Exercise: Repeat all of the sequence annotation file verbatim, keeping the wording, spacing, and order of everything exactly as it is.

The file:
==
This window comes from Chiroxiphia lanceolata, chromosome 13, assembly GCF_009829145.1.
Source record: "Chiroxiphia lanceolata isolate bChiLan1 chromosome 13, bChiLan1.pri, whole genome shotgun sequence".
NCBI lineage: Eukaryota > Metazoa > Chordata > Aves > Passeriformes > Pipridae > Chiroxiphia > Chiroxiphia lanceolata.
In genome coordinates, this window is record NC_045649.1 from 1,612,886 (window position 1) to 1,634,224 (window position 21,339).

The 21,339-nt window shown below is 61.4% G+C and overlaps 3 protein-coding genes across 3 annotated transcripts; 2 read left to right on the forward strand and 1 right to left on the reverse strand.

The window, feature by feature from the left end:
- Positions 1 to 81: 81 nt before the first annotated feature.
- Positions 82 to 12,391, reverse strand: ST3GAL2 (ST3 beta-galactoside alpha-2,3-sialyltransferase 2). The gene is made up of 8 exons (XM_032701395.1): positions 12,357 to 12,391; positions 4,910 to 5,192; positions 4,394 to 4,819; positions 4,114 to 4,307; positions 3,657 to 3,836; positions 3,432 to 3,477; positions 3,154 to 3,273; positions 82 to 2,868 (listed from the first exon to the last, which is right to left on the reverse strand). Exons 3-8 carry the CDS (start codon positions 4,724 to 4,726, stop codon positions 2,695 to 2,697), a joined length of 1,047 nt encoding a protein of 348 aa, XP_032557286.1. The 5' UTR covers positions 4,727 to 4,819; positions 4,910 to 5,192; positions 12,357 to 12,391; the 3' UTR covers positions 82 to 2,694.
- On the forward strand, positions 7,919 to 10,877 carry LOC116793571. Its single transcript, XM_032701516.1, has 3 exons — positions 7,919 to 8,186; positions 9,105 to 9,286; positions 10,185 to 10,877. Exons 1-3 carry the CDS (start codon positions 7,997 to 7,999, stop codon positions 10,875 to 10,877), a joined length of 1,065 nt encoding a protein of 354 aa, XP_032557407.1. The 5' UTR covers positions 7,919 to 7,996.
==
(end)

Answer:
This window comes from Chiroxiphia lanceolata, chromosome 13, assembly GCF_009829145.1.
Source record: "Chiroxiphia lanceolata isolate bChiLan1 chromosome 13, bChiLan1.pri, whole genome shotgun sequence".
NCBI lineage: Eukaryota > Metazoa > Chordata > Aves > Passeriformes > Pipridae > Chiroxiphia > Chiroxiphia lanceolata.
In genome coordinates, this window is record NC_045649.1 from 1,612,886 (window position 1) to 1,634,224 (window position 21,339).

The 21,339-nt window shown below is 61.4% G+C and overlaps 3 protein-coding genes across 3 annotated transcripts; 2 read left to right on the forward strand and 1 right to left on the reverse strand.

The window, feature by feature from the left end:
- Positions 1 to 81: 81 nt before the first annotated feature.
- Positions 82 to 12,391, reverse strand: ST3GAL2 (ST3 beta-galactoside alpha-2,3-sialyltransferase 2). The gene is made up of 8 exons (XM_032701395.1): positions 12,357 to 12,391; positions 4,910 to 5,192; positions 4,394 to 4,819; positions 4,114 to 4,307; positions 3,657 to 3,836; positions 3,432 to 3,477; positions 3,154 to 3,273; positions 82 to 2,868 (listed from the first exon to the last, which is right to left on the reverse strand). Exons 3-8 carry the CDS (start codon positions 4,724 to 4,726, stop codon positions 2,695 to 2,697), a joined length of 1,047 nt encoding a protein of 348 aa, XP_032557286.1. The 5' UTR covers positions 4,727 to 4,819; positions 4,910 to 5,192; positions 12,357 to 12,391; the 3' UTR covers positions 82 to 2,694.
- On the forward strand, positions 7,919 to 10,877 carry LOC116793571. Its single transcript, XM_032701516.1, has 3 exons — positions 7,919 to 8,186; positions 9,105 to 9,286; positions 10,185 to 10,877. Exons 1-3 carry the CDS (start codon positions 7,997 to 7,999, stop codon positions 10,875 to 10,877), a joined length of 1,065 nt encoding a protein of 354 aa, XP_032557407.1. The 5' UTR covers positions 7,919 to 7,996.